Strategies to Prolong the Lifespan of the CRRT Circuit

Created on Sun, 07/12/2015 - 00:13
Last updated on Thu, 05/18/2017 - 19:40

Previous Chapter:

This has appeared in many previous papers.

The strategies discussed below are generic; the individual SAQs typically place the candidate in a position where they cannot use heparin (eg. the patient has HITTS).

Past paper questions on this topic have included the following:

Methods of Prolonging the CVVHDF Filter Lifespan
Strategy Advantages Disadvantages
Nothing whatsoever
(+/- regular saline flushes)
  • Circuit lifespan may still be acceptable for patients at high risk of bleeding (i.e. those who have "anticoagulated" themselves)
  • This will not benefit patients with HIT who are actually prothrombotic; another systemic anticoagulant will be required.
  • May not be suitable for patients with a normal or mildly impaired clotting function
High flow rate
  • Easy and cheap
  • Safe - no added pharmacological complications
  • Relies on a good vas cath position and a calm compliant patient.
  • The vas cath has to be reasonably widebore, which can increase the risk of vascular complications
  • The higher flow rate may not be tolerated by hemodynamically unstable patients
Pre-dilution
  • Routine and well-rehearsed modality
  • Reasonably safe in most patient groups
  • Cheap
Unfractionated heparin
  • Routine and well-rehearsed modality
  • Reasonably safe in most patient groups
  • Cheap
  • Anticoagulation is easily reversible
  • Anticoagulation is short-term
  • Does not rely on renal clearance
  • Unsuitable for HIT patients
  • May cause HIT
  • May be unsuitable for patients at high risk of bleeding
Regional anticoagulation with heparin and protamine
  • Advantageous for patients at high risk of bleeding in whom filter lifespan is still reduced due to clotting
  • Reversal of anticoagulation at the end of the circuit decreases the risk of bleeding complications
  • Unsuitable for HIT patients
  • Cumbersome protocols, greatly increased workload
  • The heparin–protamine complex is taken up
    by the reticuloendothelial system and broken down, but
    then heparin and protamine are released back into the
    circulation.
  • Protamine has known disadvantages:
    • Protamine can act as an anticoagulant
    • Protamine causes pulmonary hypertension
Low molecular weight heparin
  • More convenient (boluses vs. infusion)
  • Identical filter life to unfractionated heparin
  • May be safer in terms of bleeding risk.
  • Lower incidence of HIT
  • No need for monitoring (or, rather, monitoring is too difficult and we give up)
  •  
  • More expensive compared to unfractionated heparin
  • Clearance is renal; there is the potential for accumulation
  • May be unsafe in patients at high risk of bleeding
Warfarin
  • Cheap
  • The patient may already be warfarinised
  • No evidence for benefit in preventing catheter thrombosis
  • Difficult to initiate
  • Slow to reverse
  • Metabolism affected by numerous factors
Platelet function inhibitors:
NSAIDs, aspirin, etc
  • Difficult to monitor
  • No reversal agent - irreversible inhibition
  • Long term effects
  • Many of these drugs rely on renal clearance
Citrate
  • Reversible
  • Effective
  • Pre-mix solutions have simplified this process; protocols exist to guide the inexperienced
  • Cumbersome protocol; greatly increased workload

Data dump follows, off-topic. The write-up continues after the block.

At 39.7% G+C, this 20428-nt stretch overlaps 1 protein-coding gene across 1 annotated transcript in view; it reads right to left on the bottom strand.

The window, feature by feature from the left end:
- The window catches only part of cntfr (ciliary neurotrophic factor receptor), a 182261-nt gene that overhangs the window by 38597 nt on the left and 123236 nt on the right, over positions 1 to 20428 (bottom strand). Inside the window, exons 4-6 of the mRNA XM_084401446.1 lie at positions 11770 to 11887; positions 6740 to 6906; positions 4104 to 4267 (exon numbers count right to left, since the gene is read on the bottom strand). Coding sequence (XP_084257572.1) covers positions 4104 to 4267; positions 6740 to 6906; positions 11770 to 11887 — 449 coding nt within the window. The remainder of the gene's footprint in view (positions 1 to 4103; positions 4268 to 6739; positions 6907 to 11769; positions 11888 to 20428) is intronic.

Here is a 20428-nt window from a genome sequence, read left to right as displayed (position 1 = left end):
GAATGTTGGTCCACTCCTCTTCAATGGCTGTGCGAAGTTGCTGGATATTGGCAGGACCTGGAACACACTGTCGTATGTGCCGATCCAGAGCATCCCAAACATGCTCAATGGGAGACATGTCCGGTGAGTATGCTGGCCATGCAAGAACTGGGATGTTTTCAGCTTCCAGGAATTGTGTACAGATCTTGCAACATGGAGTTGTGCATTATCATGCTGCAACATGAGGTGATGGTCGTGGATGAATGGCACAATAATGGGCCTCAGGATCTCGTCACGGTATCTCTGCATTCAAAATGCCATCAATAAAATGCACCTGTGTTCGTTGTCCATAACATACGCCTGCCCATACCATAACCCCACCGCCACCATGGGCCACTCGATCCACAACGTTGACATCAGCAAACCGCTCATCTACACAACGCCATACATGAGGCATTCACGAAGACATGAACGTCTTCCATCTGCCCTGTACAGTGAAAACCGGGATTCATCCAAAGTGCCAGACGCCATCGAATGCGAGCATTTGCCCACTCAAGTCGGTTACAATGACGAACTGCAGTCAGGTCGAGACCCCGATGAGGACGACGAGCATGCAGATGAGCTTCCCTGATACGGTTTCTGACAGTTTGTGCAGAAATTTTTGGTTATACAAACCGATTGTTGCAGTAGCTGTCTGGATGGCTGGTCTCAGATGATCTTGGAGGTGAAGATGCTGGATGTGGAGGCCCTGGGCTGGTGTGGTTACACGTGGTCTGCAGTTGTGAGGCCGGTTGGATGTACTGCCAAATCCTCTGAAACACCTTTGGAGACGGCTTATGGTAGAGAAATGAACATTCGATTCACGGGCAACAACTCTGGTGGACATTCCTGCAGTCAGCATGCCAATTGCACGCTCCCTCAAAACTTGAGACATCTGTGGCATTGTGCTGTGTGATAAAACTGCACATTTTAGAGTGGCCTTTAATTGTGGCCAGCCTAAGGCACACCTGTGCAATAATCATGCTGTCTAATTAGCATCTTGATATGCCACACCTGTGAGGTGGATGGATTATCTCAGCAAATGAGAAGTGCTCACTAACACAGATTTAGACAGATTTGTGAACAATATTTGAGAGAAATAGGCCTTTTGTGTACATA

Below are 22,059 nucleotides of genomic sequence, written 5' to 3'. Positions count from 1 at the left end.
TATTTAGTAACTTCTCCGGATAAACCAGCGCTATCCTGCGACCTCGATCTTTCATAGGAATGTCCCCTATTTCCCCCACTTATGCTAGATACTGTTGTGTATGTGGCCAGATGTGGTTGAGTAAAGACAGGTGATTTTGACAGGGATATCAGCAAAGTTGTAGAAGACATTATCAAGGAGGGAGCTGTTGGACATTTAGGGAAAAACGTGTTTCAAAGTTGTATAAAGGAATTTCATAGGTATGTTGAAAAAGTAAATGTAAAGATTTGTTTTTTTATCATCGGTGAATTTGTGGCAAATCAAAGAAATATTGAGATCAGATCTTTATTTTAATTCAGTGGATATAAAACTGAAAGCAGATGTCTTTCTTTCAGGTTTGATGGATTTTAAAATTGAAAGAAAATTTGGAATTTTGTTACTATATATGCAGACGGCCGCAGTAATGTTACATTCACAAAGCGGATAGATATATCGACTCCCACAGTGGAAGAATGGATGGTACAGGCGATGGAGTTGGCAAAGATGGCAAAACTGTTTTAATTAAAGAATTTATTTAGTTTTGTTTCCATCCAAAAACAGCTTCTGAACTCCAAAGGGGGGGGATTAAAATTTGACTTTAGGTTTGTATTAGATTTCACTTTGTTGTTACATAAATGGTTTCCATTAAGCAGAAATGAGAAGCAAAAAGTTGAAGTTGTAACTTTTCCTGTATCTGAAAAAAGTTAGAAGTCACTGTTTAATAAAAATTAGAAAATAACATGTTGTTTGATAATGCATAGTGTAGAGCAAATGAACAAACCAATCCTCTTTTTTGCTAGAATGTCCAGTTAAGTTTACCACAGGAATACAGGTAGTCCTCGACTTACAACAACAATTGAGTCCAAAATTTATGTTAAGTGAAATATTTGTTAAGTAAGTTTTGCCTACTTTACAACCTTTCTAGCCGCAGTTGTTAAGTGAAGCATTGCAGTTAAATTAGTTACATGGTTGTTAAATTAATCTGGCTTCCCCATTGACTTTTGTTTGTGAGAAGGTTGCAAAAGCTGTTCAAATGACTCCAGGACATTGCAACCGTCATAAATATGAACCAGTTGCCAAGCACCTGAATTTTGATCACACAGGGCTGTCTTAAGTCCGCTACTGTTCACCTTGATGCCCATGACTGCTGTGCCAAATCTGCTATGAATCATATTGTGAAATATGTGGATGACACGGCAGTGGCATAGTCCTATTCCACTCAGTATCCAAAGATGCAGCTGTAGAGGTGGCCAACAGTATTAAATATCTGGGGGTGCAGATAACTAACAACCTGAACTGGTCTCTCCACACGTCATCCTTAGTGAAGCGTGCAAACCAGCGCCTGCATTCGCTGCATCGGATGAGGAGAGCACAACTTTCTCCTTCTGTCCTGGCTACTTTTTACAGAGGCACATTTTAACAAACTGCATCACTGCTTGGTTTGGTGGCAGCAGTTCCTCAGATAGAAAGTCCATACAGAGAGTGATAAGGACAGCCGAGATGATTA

• Requires frequent monitoring:
    • Sodium
    • Calcium
    • Bicarbonate (or pH)
  • If you are using trisodium citrate, you end up giving a massive amount of sodium
  • Acidosis may result due to excess citrate
  • Alkalosis may result when that citrate is metabolised
  • In hepatic failure, this is contraindicated (as citrate is metabolised mainly by the liver)
  • Special calcium-free hyponatraemic and bufferless dialysate is required
  • If the patient has HITTS, they will still require some sort of systemic anticoagulation
  • Risk of toxicity
    • High anion gap metabolic acidosis
    • Ionised hypocalcemia
Direct thrombin inhibitors:
Hirudin / Lepirudin
Bivalirudin / Argatroban
  • Alternative to heparin in HIT
  • Argatroban has a short halflife and is metabolised by the liver
  • There is a predictable near-linear relationship between hirudin levels and APTT
  • Expensive
  • Hirudin, lepirudin and bivalirudin are renally excreted; halflife will be prolonged
  • Argobatran is metabolised by the liver - halflife will be prolonged in liver failure
  • Argatroban falsely raises PT and INR.
  • All these molecules are too large to be removed by CRRT membranes, and will accumulate.
  • No reversal agent
Heparinoids (Danaparoid)
  • Expensive
  • Cross-reactivity with heparin/platelet antibodies (in 5%)
  • Long half life (48 hrs)
  • No reversal agent
  • Higher risk of bleeding than with heparin
Xa inhibitors: Fondaparinux
  • Renally cleared; may accumulate in high doses
  • Long halflife (15-20hrs)
  • No reversal agent
Serine protease inhibitors: Nafamostat
  • Suppresses neutrophil activity and may cause agranulocytosis
  • May cause increased bilirubin levels
  • Clearance relies on serum esterases, which may be decreased in chronic liver disease
  • May decrease protein C activity, leading to paradoxically increased circuit clotting
  • May cause anaphylaxis
  • May cause hyperkalemia
Prostacyclin (PGI2)
  • Very short half life (90 seconds)
  • Probably safe
  • Decreases platelet consumption in the circuit
  • Can be used together with heparin for a combined effect, as a "heparin-sparing" agent.
  • Hypotension from vasodilation
  • Ridicuously expensive
  • If the patient has HITTS, they will still require some sort of systemic anticoagulation

 

References

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